Pesticide drift happens all too frequently, especially in rural California where homes, schools and agricultural fields can be nextdoor neighbors. Children — the most vulnerable members of these communities — are often the first to experience drift exposure and its resulting health impacts.
EPA recently released its assessement of the ecological risks posed by the widely used herbicide atrazine. Agency scientists found that current exposures greatly exceed its "levels of concern" for chronic risk for birds, mammals and fish — by 22, 198, and 62 times, respectively. When it comes to wildlife harms, these new findings on atrazine are pretty damning.
The fate of Monsanto's flagship herbicide in the European Union (EU) remains unclear. Earlier this week, the standing Committee on Plants, Animals Food and Feed declined to extend authorization for glyphosate sales in the region. The sales license is set to expire at the end of this month.
Pesticide drift is not just a health issue. It can also cause significant financial problems for farmers growing sensitive crops. This spring, PAN lobbied alongside a growing coalition of farmer organizations in Iowa to promote solutions to the economic issues presented by drift. The Iowa state legislative session just wrapped up, and it looks like a small victory for these farmers might be just around the corner.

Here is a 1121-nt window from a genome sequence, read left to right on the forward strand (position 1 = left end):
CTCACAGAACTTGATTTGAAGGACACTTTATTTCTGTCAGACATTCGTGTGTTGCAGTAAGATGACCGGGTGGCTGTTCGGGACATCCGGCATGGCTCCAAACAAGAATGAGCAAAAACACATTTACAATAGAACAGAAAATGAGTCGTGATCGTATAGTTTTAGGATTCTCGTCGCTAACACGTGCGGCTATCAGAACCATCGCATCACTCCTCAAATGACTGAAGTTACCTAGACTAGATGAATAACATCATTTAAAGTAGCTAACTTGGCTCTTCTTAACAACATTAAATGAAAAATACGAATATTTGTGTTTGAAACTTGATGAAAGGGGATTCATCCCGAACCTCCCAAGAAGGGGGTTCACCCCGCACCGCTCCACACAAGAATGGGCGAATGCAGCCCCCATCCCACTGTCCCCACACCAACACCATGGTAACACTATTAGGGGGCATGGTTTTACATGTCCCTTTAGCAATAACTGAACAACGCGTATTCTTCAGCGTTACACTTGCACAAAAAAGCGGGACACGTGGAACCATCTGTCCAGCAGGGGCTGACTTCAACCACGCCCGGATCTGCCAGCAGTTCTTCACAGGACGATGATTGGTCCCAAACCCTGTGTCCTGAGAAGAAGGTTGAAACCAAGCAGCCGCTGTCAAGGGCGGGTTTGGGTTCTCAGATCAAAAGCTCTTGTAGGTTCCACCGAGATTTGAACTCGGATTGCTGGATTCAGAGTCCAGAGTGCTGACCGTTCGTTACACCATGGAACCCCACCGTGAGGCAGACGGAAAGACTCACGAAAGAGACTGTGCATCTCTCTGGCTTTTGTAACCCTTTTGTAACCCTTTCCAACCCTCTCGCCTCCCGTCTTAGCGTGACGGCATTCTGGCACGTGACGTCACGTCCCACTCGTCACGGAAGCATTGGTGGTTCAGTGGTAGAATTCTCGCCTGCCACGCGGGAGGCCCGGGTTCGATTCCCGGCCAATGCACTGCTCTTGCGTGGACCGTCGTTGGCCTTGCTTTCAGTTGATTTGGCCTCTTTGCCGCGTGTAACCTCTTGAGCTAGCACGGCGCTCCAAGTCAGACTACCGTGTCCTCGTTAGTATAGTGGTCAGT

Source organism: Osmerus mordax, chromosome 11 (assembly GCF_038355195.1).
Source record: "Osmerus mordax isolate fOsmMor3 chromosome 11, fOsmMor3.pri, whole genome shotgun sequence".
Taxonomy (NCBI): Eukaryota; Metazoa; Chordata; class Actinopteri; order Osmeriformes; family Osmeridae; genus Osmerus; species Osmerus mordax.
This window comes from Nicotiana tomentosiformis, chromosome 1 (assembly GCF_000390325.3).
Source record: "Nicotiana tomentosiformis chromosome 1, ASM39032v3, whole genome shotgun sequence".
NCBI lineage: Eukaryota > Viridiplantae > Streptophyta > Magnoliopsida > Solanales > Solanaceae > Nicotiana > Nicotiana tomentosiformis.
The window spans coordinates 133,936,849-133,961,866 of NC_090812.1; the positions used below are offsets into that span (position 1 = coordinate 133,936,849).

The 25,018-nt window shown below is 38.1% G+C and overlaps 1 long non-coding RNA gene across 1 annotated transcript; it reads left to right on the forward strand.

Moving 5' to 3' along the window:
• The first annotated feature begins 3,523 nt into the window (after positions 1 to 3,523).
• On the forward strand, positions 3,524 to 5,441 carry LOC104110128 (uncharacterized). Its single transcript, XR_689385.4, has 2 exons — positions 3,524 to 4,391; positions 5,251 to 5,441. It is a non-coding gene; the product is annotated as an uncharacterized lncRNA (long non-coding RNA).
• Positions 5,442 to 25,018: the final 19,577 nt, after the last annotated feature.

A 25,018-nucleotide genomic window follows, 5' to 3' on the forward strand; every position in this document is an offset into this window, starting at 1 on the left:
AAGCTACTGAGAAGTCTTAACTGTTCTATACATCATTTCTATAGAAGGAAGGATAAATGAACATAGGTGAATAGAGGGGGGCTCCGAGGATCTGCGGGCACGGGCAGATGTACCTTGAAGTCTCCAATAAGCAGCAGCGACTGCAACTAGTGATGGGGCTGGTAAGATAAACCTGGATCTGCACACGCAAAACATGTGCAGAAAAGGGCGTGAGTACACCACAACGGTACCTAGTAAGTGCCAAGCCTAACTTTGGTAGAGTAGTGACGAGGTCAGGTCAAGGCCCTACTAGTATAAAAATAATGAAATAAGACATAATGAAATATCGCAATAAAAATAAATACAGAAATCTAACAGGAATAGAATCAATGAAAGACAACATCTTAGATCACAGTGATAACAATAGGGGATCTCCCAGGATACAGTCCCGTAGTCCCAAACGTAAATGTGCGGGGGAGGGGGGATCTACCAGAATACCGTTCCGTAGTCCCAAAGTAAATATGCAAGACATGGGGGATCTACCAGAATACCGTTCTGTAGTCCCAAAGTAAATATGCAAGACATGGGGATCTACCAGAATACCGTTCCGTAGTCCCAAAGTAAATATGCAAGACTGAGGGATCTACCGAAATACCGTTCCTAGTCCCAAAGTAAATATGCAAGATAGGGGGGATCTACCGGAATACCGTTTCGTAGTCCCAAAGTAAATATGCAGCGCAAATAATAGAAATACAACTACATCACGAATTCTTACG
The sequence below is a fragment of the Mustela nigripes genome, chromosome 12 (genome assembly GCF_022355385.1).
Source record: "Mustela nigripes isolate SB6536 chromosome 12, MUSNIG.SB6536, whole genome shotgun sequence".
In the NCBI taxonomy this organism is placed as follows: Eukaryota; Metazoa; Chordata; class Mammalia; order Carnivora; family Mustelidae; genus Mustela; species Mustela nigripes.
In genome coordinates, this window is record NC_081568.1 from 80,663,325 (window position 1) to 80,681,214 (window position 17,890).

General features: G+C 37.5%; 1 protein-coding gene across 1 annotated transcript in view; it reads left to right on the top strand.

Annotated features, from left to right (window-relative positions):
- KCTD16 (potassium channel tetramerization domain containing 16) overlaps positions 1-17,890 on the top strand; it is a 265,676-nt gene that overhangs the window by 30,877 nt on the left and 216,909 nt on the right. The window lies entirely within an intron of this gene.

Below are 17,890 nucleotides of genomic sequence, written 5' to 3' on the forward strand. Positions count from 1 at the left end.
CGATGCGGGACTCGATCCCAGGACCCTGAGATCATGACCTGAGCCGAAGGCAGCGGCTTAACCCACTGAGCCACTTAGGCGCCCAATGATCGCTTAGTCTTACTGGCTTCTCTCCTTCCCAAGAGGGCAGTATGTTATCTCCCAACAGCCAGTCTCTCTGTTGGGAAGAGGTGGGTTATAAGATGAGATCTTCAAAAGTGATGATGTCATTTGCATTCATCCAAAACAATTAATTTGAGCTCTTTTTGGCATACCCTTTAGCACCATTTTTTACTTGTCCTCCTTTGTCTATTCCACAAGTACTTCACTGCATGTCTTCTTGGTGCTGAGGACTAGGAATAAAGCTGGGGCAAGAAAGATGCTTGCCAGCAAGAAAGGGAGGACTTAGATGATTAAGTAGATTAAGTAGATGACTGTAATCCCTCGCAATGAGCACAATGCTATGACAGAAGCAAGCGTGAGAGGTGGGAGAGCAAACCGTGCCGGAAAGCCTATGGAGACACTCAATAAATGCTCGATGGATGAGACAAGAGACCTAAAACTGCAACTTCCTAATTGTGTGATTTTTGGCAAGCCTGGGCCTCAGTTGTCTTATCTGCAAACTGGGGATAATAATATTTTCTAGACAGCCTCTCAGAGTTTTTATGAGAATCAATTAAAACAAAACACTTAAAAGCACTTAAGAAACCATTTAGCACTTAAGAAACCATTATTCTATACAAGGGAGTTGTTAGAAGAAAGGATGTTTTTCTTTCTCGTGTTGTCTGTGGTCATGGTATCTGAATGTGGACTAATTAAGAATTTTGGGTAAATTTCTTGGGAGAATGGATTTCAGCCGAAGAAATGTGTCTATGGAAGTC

Regenerative agriculture can reverse climate change within our lifetime. That's the inspiring, well-documented message of longtime farmer and author Eric Toensmeier in his new book The Carbon Farming Solution.
Last week, the National Academies of Science (NAS) attracted much media attention with the release of its new report, "Genetically Engineered Crops: Experiences and Prospects." The report assessed a range of health, environmental, social and economic impacts of GE crops.
Long before legislators filed back to the Minnesota Capitol this spring, political analysts were predicting that not much progress would be made in this year’s legislative session. With split control of the legislature and a short eleven weeks to get their work done, folks across the political spectrum anticipated gridlock. So as the dust settles after the end of session this week, how did things shake out for food and pesticide policy here in Minnesota?
No surprise, the session had its share of ups and downs overall.
A batch of encouraging news emerged in the world of healthy farming this week. First off, the Organic Trade Association (OTA) reported that U.S. sales of organics continue to grow by leaps and bounds. Then there's the new study showing that organics bring significant economic benefits to rural communities. And in France, the Minister of Agriculture launched a national celebration of agroecological farming. Well then!